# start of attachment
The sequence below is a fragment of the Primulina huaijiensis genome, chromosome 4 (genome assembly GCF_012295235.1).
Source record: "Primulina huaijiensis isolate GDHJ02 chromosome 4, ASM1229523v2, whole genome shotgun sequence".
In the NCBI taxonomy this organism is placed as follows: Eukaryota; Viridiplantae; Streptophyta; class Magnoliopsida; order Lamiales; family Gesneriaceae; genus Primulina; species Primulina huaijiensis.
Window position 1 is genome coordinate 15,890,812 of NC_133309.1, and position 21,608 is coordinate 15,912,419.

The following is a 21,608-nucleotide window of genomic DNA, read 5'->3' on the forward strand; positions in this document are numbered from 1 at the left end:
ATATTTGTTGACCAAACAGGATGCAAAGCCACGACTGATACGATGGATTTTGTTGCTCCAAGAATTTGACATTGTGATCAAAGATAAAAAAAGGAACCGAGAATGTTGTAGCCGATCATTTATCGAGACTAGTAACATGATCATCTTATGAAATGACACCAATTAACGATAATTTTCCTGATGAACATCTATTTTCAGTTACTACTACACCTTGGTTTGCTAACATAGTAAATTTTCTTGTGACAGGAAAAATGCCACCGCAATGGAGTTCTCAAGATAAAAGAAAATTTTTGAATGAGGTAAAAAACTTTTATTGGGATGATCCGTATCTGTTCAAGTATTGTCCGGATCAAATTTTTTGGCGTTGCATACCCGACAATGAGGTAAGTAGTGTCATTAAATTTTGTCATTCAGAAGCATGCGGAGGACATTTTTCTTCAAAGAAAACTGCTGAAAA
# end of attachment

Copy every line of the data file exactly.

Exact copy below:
The sequence below is a fragment of the Primulina huaijiensis genome, chromosome 4 (genome assembly GCF_012295235.1).
Source record: "Primulina huaijiensis isolate GDHJ02 chromosome 4, ASM1229523v2, whole genome shotgun sequence".
In the NCBI taxonomy this organism is placed as follows: Eukaryota; Viridiplantae; Streptophyta; class Magnoliopsida; order Lamiales; family Gesneriaceae; genus Primulina; species Primulina huaijiensis.
Window position 1 is genome coordinate 15,890,812 of NC_133309.1, and position 21,608 is coordinate 15,912,419.

The following is a 21,608-nucleotide window of genomic DNA, read 5'->3' on the forward strand; positions in this document are numbered from 1 at the left end:
ATATTTGTTGACCAAACAGGATGCAAAGCCACGACTGATACGATGGATTTTGTTGCTCCAAGAATTTGACATTGTGATCAAAGATAAAAAAAGGAACCGAGAATGTTGTAGCCGATCATTTATCGAGACTAGTAACATGATCATCTTATGAAATGACACCAATTAACGATAATTTTCCTGATGAACATCTATTTTCAGTTACTACTACACCTTGGTTTGCTAACATAGTAAATTTTCTTGTGACAGGAAAAATGCCACCGCAATGGAGTTCTCAAGATAAAAGAAAATTTTTGAATGAGGTAAAAAACTTTTATTGGGATGATCCGTATCTGTTCAAGTATTGTCCGGATCAAATTTTTTGGCGTTGCATACCCGACAATGAGGTAAGTAGTGTCATTAAATTTTGTCATTCAGAAGCATGCGGAGGACATTTTTCTTCAAAGAAAACTGCTGAAAA